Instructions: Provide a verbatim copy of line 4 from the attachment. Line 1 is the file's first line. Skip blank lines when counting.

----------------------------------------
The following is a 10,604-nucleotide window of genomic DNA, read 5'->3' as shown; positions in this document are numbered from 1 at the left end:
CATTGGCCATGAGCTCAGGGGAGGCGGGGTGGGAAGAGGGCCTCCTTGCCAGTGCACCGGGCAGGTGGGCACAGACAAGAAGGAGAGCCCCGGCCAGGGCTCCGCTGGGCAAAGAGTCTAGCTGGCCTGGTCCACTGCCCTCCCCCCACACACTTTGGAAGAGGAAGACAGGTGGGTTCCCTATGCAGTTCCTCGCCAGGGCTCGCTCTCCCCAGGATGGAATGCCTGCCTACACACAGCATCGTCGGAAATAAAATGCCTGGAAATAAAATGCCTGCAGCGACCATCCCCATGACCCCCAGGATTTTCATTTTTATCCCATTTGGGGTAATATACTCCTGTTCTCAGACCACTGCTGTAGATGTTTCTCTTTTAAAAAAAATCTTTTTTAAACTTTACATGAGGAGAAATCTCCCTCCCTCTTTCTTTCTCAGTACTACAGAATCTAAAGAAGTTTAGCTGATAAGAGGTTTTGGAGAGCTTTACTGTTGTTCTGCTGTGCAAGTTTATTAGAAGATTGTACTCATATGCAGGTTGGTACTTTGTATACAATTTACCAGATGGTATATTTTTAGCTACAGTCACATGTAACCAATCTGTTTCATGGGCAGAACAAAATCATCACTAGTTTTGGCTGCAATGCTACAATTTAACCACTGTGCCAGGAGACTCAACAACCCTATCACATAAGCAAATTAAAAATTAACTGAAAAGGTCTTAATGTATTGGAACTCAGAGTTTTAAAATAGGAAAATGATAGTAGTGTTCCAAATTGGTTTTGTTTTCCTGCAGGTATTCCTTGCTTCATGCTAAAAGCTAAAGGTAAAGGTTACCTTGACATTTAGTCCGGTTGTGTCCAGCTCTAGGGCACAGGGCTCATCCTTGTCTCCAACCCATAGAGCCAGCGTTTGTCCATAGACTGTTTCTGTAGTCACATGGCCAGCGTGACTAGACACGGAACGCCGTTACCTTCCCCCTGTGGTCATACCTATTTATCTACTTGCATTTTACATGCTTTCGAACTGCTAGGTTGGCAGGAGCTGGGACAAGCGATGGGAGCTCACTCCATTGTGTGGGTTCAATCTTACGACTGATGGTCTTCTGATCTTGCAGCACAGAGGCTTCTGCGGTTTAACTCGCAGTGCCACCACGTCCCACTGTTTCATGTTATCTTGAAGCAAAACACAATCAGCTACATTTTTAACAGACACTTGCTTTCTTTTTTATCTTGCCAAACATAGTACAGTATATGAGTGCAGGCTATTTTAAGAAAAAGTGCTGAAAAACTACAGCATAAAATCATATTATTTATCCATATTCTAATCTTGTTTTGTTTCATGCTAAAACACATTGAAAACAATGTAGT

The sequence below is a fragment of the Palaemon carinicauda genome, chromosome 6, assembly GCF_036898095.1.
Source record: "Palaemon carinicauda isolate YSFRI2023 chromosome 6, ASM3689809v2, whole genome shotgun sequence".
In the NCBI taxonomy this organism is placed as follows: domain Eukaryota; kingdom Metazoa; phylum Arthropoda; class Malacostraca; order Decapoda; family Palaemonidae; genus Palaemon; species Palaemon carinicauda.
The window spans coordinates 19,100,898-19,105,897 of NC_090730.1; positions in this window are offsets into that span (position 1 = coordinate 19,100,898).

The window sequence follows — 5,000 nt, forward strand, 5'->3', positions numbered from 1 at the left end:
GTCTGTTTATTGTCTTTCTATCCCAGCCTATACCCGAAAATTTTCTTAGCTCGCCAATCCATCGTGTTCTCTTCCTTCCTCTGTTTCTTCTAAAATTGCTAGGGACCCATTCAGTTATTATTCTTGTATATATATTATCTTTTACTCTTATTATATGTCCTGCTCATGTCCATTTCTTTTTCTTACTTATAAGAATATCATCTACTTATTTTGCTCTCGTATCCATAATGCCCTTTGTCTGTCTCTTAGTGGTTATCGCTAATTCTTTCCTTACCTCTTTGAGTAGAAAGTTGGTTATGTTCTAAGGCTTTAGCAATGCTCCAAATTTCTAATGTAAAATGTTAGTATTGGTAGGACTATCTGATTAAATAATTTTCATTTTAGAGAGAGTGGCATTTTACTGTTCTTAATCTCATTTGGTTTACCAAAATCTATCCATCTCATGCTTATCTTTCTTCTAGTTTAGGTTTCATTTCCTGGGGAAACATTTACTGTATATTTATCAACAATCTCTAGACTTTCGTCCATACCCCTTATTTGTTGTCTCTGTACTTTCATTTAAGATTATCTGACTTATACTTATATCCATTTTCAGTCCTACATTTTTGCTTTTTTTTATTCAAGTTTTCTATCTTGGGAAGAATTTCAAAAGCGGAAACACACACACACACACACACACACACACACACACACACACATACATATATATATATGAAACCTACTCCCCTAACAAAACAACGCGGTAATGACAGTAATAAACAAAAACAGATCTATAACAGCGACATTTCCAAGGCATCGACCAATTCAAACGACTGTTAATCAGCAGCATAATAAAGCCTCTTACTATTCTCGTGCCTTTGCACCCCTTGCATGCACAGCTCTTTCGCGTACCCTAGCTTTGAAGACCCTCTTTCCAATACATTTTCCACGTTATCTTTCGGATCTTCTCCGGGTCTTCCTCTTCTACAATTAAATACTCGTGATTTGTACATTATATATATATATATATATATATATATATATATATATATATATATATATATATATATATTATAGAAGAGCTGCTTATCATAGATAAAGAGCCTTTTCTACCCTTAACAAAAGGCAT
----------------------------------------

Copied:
Source record: "Palaemon carinicauda isolate YSFRI2023 chromosome 6, ASM3689809v2, whole genome shotgun sequence".